Her best advice for the new year, Kerbawy added, is to relax, take it all in and — above all — ask for help when you need it, because there is “always someone around to answer questions.”

“You cannot study for hours on end,” said Assistant Dean Kelli Kerbawy, offering advice for a successful year on campus. “You need to take breaks, get out of your head and do something you love.”
“You cannot study for hours on end,” said CEOE Assistant Dean Kelli Kerbawy, offering advice for a successful year on campus. “You need to take breaks, get out of your head and do something you love.”

Or, in some instances, three someones. This was the case at a blue-and-gold folding table set up on The Green, where a group of upperclassmen welcome ambassadors volunteered their time to direct befuddled newcomers on campus — and supply them with free swag, including maps, healthy snacks and sanitation bags complete with COVID-19 masks.

“These volunteers really helped me when I was a new commuter student on campus,” said ambassador Suzan Zien, a molecular biology major from Bear, Delaware. “So it is important for me to give back.”

Tucker Smith, Suzan Zien and Kelsey Ladics served as welcome ambassadors on the first day of the fall semester, reassuring and redirecting lost Blue Hens.
Tucker Smith, Suzan Zien and Kelsey Ladics served as welcome ambassadors on the first day of the fall semester, reassuring and redirecting lost Blue Hens.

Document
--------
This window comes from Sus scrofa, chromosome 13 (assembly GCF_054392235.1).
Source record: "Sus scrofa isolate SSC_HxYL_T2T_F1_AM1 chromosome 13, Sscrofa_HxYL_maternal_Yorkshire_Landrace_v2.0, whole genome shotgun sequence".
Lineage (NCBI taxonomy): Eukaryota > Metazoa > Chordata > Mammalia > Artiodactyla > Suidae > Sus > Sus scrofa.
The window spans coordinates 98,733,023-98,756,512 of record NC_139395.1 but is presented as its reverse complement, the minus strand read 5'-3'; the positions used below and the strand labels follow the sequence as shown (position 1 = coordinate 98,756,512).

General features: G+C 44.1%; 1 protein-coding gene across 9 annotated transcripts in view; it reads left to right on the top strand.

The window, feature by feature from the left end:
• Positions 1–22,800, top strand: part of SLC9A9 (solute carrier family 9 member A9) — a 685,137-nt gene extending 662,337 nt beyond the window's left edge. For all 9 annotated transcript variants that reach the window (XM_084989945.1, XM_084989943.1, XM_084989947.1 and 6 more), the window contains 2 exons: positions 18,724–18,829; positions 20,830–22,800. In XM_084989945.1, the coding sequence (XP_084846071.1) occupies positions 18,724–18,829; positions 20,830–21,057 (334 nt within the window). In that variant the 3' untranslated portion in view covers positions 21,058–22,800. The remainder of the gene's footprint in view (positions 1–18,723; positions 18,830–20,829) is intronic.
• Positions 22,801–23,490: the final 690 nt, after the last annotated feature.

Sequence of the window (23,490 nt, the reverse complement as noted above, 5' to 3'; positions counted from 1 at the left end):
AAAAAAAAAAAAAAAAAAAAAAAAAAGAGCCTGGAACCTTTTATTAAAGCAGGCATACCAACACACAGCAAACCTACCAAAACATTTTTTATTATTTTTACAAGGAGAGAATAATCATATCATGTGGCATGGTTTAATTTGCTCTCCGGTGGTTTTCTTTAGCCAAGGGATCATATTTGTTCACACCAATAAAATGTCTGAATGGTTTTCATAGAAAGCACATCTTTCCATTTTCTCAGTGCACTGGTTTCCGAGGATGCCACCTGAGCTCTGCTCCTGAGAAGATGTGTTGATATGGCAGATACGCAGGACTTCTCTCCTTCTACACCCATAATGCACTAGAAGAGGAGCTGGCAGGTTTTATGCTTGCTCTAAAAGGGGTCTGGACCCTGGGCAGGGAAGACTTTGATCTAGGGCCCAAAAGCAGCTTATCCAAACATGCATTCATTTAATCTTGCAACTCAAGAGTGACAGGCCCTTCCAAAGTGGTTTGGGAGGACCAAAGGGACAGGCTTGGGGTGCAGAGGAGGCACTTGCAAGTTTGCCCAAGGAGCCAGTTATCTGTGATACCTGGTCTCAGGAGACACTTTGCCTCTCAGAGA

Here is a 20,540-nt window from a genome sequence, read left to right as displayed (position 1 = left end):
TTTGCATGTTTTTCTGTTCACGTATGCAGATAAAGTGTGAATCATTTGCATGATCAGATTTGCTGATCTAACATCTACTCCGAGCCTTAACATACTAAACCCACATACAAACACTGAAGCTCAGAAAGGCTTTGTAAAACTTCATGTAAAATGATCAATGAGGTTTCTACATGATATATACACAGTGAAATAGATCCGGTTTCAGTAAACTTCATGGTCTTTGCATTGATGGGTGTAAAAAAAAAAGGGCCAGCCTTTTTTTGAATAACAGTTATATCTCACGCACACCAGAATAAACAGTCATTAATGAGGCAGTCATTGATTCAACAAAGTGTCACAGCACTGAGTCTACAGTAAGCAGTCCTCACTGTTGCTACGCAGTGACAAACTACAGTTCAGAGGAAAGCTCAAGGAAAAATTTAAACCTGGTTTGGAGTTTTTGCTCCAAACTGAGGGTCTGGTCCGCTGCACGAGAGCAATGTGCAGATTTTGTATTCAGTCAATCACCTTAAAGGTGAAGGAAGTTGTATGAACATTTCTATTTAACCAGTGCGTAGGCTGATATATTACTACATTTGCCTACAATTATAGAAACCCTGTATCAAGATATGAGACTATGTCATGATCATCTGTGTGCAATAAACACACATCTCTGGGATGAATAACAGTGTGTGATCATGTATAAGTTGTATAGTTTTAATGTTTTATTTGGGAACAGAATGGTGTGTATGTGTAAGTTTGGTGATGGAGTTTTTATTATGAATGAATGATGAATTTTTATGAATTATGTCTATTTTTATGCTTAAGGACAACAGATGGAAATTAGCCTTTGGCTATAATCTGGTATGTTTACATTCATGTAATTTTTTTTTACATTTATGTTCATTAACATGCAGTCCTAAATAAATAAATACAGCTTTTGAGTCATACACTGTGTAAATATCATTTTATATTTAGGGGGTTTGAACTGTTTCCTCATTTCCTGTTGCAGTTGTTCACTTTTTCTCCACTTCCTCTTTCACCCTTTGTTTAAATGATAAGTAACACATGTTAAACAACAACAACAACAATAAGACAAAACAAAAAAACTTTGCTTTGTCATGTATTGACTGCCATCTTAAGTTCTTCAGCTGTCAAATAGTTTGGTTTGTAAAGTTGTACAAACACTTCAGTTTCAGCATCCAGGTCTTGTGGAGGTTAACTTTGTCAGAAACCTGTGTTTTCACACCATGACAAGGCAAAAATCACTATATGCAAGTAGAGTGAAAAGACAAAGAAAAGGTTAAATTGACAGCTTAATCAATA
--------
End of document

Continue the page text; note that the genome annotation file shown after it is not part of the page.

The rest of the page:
Tucker Smith, a junior studying biomedical engineering, echoed this sentiment, citing the fulfillment he feels living out the Blue Hen value of service. And, since he did not technically have to be on campus to attend class until later, this work also afforded him an opportunity to be immersed in the vibrant, lively mood of a first-day morning, which he described as “awesome… I feel like a freshman again.”

The vibe was so cheery that criminal justice major Emma Mather appeared giddy outside of Memorial Hall even as she discussed her rather mundane plan for the afternoon: laundry. Or, rather, Facetiming her mother for advice on how to work her residence hall washing machine. Her happiness stemmed partly, she said, from a successful first class earlier in the day, where a “very nice” professor had handed out Oreos and Fig Newtons. In this seminar, Mather was even able to make a new friend, fellow first-year student Dana Vilardi, who is equally excited about one of the many study abroad opportunities offered at UD.